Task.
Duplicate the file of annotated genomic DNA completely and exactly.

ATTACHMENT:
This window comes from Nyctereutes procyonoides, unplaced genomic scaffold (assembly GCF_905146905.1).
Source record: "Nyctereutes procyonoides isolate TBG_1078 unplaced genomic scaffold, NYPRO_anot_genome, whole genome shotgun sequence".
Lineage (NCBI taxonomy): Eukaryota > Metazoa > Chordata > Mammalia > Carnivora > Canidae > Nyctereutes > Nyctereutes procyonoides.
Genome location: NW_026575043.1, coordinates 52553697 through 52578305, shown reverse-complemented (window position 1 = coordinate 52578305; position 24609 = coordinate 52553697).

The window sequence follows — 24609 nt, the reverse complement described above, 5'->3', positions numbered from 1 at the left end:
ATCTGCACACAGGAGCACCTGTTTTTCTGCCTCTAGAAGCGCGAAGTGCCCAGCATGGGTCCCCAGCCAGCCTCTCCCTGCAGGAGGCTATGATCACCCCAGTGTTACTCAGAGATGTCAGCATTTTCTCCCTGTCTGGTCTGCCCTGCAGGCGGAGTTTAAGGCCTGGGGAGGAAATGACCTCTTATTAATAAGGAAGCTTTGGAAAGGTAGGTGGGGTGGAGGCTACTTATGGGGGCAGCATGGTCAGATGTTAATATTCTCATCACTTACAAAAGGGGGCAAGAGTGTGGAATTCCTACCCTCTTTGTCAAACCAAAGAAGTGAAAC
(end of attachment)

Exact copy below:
This window comes from Nyctereutes procyonoides, unplaced genomic scaffold (assembly GCF_905146905.1).
Source record: "Nyctereutes procyonoides isolate TBG_1078 unplaced genomic scaffold, NYPRO_anot_genome, whole genome shotgun sequence".
Lineage (NCBI taxonomy): Eukaryota > Metazoa > Chordata > Mammalia > Carnivora > Canidae > Nyctereutes > Nyctereutes procyonoides.
Genome location: NW_026575043.1, coordinates 52553697 through 52578305, shown reverse-complemented (window position 1 = coordinate 52578305; position 24609 = coordinate 52553697).

The window sequence follows — 24609 nt, the reverse complement described above, 5'->3', positions numbered from 1 at the left end:
ATCTGCACACAGGAGCACCTGTTTTTCTGCCTCTAGAAGCGCGAAGTGCCCAGCATGGGTCCCCAGCCAGCCTCTCCCTGCAGGAGGCTATGATCACCCCAGTGTTACTCAGAGATGTCAGCATTTTCTCCCTGTCTGGTCTGCCCTGCAGGCGGAGTTTAAGGCCTGGGGAGGAAATGACCTCTTATTAATAAGGAAGCTTTGGAAAGGTAGGTGGGGTGGAGGCTACTTATGGGGGCAGCATGGTCAGATGTTAATATTCTCATCACTTACAAAAGGGGGCAAGAGTGTGGAATTCCTACCCTCTTTGTCAAACCAAAGAAGTGAAAC